Exploring health policy development in Europe



Edited by Anna Ritsatakis, Ruth Barnes, Evert Dekker, Patsy Harrington, Simo Kokko and Peter Makara
WHO Regional Publications, European Series, No 86
2000, xvi + 539 pages
ISBN 92 890 1352 4
This publication is only available online.

Countries in Europe have long recognized that good health care, though essential, is not in itself sufficient to improve health or to reduce the increasing gaps in health status between the rich and the poor. In 1984, together with WHO, they adopted what has become known as the health for all policy. By the late 1990s, over half the European Member States had developed national health policies in line with health for all. This called for a radical shift from health services planning to an approach based on setting objectives and targets for health, requiring partnerships with industry, agriculture and commerce and settings such as workplaces and schools. It also required changes in behaviour and action to ensure a fairer distribution of the determinants of health, such as income, education, employment opportunities, and adequate food and housing.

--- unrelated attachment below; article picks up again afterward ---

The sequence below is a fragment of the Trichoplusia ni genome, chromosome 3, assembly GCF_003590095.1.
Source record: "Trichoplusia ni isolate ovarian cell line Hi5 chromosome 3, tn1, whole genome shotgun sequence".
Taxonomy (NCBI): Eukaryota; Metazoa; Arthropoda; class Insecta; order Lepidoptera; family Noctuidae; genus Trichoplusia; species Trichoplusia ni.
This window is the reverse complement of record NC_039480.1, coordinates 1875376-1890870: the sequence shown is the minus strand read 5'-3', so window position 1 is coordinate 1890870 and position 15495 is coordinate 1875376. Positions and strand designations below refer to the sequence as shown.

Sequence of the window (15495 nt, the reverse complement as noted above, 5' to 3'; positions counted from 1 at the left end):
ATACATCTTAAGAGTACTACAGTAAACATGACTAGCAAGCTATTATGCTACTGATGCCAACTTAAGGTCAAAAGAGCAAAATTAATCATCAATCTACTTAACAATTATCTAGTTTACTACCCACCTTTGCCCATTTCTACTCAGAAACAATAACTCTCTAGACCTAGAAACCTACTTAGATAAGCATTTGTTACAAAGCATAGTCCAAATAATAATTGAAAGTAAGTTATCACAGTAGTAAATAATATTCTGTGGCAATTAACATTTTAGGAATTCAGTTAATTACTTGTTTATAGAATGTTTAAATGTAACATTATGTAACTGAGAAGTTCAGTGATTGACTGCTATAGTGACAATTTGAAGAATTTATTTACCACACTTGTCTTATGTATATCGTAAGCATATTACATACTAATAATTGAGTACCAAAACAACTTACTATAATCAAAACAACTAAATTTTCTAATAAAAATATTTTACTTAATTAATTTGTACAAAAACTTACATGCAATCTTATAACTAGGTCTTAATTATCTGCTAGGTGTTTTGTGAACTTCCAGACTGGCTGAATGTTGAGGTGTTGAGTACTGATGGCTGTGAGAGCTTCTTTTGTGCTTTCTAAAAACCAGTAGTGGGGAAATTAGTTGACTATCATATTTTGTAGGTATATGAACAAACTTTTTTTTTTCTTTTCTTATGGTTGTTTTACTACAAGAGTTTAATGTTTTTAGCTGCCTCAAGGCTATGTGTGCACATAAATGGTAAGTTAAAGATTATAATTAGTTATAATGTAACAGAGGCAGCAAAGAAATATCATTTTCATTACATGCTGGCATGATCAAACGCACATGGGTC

This book provides a detailed and comprehensive review of health for all policy development in all 51 Member States. It draws together the main policy lessons from over 20 years of experience in Europe. It also identifies some of the future challenges for policy-makers throughout the Region, such as increasing inequities in health, social exclusion, demographic changes, rising expectations and the rapidly expanding developments in information and technology.

This publication will be of use to those in health administrations interested in or able to influence health policy development, to their colleagues in other sectors and departments whose work may impinge on health, and to decision-makers at national, regional and local levels who must take action for health and development. Much of the material should also appeal to a wider readership, and provoke some of the interest and discussion necessary for democratic decision-making.